[Home] » [Reference Index]
— J.R.R. Tolkien, (editors) Christopher Gilson, Patrick H. Wynne, Arden R. Smith; 2009
The eighteenth issue of Parma Eldalamberon. This issue includes two versions of the Tengwesta Qenderinwa, a work that describes the common primitive structures of the Elvish languages. Tolkien began writing the first version (TQ1: PE18/23-58) in the late 1930s and began the second (TQ2: PE18/71-107) in the early 1950s as a revision of the first. Tolkien wrote a partial revision of TQ1, labeled “Elements of Quendian Structure”, sometime before starting TQ2 (EQS: PE18/59-68). PE18 also contains an article on pre-Fëanorian alphabets from the 1920s, a continuation of the first article on this topic from PE16.
The second version of the Tengwesta Qenderinwa (TQ2) still predates Tolkien’s reorganization of the Elvish languages into Quenya and Sindarin, though early evidence of this change appear in the document, such as the name Sindarin for the Elves of Beleriand. The two main languages are still Quenya (Q.) spoken only by the Vanyar and Noldorin (N.) spoken by the Noldor, as it was in the Etymologies. The “Sindarin” of this document remains in the same continuum with the Beleriandic languages of the Etymologies (Ilkorin and Doriathrin), and is labeled “Bel.” (Beleriandic) in this lexicon.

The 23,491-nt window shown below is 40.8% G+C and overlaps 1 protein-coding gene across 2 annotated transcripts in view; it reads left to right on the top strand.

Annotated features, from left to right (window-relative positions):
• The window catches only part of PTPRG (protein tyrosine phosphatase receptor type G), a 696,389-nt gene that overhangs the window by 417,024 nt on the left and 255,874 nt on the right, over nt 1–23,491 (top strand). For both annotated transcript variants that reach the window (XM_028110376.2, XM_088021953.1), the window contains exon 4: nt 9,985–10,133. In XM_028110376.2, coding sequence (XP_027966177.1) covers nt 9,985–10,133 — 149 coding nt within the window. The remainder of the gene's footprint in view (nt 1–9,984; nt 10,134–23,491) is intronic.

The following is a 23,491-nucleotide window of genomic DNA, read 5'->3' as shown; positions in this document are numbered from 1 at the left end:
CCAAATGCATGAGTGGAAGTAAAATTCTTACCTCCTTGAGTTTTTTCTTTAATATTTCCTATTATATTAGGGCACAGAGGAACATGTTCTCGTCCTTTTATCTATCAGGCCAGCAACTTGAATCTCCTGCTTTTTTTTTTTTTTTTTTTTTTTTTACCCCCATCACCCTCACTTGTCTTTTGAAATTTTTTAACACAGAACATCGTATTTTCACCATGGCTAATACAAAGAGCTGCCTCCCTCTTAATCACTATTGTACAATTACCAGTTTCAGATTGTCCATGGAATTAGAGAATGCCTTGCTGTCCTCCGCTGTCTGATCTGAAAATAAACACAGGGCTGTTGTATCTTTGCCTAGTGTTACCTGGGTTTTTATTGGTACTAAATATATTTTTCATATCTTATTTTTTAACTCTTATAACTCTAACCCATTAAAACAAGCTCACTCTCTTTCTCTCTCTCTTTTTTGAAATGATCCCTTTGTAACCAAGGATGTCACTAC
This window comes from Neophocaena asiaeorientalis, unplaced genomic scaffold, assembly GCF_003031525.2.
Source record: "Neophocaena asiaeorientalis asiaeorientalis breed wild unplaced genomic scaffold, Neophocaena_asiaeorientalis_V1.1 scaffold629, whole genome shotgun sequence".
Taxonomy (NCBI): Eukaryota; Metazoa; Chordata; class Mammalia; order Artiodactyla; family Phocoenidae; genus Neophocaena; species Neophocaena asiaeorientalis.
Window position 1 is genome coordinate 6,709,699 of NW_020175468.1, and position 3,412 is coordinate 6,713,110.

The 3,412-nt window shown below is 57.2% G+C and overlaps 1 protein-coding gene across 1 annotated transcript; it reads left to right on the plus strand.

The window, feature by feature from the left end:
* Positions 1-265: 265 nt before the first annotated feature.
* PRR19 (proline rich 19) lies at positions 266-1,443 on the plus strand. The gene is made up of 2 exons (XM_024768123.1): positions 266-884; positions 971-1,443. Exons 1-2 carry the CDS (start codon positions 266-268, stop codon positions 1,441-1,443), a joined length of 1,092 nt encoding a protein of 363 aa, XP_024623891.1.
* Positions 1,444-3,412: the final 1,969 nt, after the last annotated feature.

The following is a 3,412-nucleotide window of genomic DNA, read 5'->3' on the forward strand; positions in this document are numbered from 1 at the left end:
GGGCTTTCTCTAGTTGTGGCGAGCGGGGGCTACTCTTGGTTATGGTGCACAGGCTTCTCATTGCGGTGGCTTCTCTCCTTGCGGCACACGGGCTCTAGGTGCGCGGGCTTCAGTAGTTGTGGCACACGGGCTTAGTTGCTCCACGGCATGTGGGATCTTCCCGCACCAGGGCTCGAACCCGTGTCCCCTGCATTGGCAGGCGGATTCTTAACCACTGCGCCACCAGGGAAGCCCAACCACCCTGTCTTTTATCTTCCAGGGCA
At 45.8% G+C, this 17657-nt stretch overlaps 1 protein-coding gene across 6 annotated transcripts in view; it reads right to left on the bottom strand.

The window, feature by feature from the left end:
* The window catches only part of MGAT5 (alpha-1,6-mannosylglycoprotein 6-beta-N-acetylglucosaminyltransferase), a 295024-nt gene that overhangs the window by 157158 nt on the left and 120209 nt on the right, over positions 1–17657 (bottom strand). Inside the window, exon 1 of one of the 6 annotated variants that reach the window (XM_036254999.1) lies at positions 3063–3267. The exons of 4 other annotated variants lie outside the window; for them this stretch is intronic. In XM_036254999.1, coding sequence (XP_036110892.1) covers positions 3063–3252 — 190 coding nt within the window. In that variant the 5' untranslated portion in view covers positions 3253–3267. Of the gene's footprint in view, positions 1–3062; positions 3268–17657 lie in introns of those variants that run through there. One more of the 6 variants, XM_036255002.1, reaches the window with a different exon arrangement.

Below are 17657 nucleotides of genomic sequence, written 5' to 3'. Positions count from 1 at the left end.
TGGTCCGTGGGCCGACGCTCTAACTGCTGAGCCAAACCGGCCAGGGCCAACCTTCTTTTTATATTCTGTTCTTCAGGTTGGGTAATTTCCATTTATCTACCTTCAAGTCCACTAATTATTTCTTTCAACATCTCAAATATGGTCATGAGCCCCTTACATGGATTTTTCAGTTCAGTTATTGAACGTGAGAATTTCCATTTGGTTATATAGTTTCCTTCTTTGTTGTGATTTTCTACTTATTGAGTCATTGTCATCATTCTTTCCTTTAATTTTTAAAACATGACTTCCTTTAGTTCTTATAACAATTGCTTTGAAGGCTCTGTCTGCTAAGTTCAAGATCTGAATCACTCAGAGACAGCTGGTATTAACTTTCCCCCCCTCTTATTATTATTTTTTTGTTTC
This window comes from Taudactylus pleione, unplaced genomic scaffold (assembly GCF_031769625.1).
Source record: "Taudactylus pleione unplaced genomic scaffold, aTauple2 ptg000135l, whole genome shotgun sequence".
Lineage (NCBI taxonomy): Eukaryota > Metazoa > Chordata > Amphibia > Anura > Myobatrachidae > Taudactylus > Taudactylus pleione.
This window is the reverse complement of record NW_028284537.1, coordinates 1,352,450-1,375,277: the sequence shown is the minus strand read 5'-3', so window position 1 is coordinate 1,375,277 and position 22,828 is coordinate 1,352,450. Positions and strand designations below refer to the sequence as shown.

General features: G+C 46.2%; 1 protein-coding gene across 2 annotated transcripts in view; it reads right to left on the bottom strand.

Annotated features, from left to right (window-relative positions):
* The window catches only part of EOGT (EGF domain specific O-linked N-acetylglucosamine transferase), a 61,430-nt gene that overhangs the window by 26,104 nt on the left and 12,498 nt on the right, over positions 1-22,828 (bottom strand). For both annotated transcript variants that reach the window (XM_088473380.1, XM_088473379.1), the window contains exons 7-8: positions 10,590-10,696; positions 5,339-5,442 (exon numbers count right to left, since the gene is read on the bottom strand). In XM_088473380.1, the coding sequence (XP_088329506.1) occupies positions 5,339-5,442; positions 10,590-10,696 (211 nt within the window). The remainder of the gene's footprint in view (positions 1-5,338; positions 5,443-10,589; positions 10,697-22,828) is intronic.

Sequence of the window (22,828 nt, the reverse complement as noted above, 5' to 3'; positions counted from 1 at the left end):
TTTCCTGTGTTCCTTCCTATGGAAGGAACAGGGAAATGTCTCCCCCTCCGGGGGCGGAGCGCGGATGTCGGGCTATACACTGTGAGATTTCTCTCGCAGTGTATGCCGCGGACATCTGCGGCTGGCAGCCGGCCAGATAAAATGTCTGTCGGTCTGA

The TQ2 document is problematic for this lexicon’s divisions of Tolkien’s conceptual development, since it lies on the cusp between the Middle (1930-1950, pre-Sindarin) and Late (after 1950, post-Sindarin) Periods. To simplify comparison with later Quenya and Sindarin words, this lexicon labels the Noldorin words in TQ2 as Late Noldorin (ᴸN) or Late Old Noldorin (ᴸON), but groups them with Sindarin and Old Sindarin. This makes it easier to compare the information in TQ2 to earlier phonology documents, including TQ1 and OP1 (PE19/29-67). This also appropriately puts TQ2 in the same period as the second Outline of Phonology document (OP2) from PE19/68-107.
References are by page number; the first 2 digits of the decimal value are the line number, and the last 2 digits are the word position in the line.